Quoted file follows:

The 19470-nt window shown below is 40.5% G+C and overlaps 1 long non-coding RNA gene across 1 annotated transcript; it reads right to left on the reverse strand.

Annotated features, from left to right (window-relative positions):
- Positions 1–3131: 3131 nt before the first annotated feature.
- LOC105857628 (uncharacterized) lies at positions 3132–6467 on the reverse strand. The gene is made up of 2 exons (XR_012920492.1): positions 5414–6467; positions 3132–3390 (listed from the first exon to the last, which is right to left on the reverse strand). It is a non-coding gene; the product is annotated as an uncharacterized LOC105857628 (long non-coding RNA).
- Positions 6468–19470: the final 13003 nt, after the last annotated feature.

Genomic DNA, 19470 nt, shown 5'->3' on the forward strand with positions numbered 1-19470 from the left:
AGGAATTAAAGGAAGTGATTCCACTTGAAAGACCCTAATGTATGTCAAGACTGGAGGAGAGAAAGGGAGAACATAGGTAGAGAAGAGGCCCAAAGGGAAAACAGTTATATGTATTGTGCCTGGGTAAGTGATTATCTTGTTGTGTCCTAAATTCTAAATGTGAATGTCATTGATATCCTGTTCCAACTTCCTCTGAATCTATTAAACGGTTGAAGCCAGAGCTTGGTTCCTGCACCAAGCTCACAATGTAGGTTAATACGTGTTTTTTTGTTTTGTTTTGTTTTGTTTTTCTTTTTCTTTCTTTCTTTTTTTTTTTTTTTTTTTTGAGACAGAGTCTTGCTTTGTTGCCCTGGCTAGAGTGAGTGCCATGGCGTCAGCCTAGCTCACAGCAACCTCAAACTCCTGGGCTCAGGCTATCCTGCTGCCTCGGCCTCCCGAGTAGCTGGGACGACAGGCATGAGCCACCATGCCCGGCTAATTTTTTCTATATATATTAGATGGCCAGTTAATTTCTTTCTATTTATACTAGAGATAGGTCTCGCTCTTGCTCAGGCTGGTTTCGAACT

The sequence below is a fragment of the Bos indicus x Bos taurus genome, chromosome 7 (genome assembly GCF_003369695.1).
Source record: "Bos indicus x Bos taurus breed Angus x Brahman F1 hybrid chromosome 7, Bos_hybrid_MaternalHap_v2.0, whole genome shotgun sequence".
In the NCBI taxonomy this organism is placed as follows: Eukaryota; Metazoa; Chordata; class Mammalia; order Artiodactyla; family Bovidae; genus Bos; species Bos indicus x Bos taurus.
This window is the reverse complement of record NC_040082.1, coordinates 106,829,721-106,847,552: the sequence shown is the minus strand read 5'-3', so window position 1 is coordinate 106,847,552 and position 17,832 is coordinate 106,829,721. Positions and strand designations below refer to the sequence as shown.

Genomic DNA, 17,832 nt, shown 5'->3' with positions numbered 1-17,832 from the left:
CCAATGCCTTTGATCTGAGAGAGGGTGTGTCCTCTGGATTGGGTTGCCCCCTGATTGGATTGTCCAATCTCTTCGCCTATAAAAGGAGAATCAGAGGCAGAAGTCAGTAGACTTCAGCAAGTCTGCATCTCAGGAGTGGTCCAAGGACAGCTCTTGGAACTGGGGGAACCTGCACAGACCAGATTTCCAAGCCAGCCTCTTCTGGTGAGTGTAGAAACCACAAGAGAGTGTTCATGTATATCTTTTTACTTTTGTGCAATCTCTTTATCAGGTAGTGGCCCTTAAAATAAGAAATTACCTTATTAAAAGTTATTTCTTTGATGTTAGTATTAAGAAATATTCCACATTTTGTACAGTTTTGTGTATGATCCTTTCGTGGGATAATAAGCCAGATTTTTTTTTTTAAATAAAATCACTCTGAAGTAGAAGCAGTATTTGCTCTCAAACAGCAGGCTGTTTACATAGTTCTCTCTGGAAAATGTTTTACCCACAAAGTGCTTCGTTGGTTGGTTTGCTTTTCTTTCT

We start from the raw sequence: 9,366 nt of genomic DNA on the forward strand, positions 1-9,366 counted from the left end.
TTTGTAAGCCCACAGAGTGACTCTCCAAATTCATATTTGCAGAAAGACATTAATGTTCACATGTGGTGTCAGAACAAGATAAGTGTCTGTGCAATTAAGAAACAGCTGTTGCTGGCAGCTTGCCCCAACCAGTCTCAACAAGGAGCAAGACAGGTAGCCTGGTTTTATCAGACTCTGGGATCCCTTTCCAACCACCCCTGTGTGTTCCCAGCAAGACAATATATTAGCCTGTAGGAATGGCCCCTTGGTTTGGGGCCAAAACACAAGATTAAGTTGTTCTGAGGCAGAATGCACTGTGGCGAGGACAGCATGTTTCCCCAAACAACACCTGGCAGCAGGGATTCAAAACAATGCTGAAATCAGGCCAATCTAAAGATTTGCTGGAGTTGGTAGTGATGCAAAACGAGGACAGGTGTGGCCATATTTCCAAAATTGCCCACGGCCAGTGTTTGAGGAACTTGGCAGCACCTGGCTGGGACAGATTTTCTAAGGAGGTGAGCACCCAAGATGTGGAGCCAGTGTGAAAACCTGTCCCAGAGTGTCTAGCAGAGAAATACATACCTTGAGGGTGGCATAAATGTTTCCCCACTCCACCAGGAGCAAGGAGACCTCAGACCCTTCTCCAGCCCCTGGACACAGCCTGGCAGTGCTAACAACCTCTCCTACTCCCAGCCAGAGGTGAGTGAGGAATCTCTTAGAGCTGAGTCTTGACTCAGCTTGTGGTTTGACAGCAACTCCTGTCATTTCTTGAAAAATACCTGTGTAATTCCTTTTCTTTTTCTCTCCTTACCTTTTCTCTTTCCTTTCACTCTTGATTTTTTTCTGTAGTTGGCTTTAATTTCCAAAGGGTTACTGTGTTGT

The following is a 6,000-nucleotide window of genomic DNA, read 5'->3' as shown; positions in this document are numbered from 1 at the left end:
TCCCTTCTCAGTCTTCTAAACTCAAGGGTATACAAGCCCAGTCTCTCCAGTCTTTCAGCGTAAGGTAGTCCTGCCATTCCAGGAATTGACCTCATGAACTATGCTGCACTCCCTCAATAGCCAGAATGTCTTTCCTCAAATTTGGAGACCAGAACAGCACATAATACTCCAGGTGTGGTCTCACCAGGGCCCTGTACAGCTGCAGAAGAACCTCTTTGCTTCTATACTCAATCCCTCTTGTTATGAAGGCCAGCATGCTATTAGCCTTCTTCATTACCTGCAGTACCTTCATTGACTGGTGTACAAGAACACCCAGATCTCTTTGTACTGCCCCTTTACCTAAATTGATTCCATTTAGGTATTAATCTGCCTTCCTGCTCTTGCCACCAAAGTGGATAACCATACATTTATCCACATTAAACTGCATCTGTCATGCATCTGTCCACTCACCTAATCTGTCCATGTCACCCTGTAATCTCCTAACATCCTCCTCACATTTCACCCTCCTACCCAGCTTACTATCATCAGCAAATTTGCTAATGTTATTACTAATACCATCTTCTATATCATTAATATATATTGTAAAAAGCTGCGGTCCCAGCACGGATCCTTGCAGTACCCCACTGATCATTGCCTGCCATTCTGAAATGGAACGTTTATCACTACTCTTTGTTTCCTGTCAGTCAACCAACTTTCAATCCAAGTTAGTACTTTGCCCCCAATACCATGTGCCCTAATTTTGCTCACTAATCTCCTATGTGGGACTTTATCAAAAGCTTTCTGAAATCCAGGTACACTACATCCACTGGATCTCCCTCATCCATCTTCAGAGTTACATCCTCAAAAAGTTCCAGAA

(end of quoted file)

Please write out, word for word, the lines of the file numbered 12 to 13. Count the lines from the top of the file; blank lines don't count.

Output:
Genomic DNA, 17,832 nt, shown 5'->3' with positions numbered 1-17,832 from the left:
CCAATGCCTTTGATCTGAGAGAGGGTGTGTCCTCTGGATTGGGTTGCCCCCTGATTGGATTGTCCAATCTCTTCGCCTATAAAAGGAGAATCAGAGGCAGAAGTCAGTAGACTTCAGCAAGTCTGCATCTCAGGAGTGGTCCAAGGACAGCTCTTGGAACTGGGGGAACCTGCACAGACCAGATTTCCAAGCCAGCCTCTTCTGGTGAGTGTAGAAACCACAAGAGAGTGTTCATGTATATCTTTTTACTTTTGTGCAATCTCTTTATCAGGTAGTGGCCCTTAAAATAAGAAATTACCTTATTAAAAGTTATTTCTTTGATGTTAGTATTAAGAAATATTCCACATTTTGTACAGTTTTGTGTATGATCCTTTCGTGGGATAATAAGCCAGATTTTTTTTTTTAAATAAAATCACTCTGAAGTAGAAGCAGTATTTGCTCTCAAACAGCAGGCTGTTTACATAGTTCTCTCTGGAAAATGTTTTACCCACAAAGTGCTTCGTTGGTTGGTTTGCTTTTCTTTCT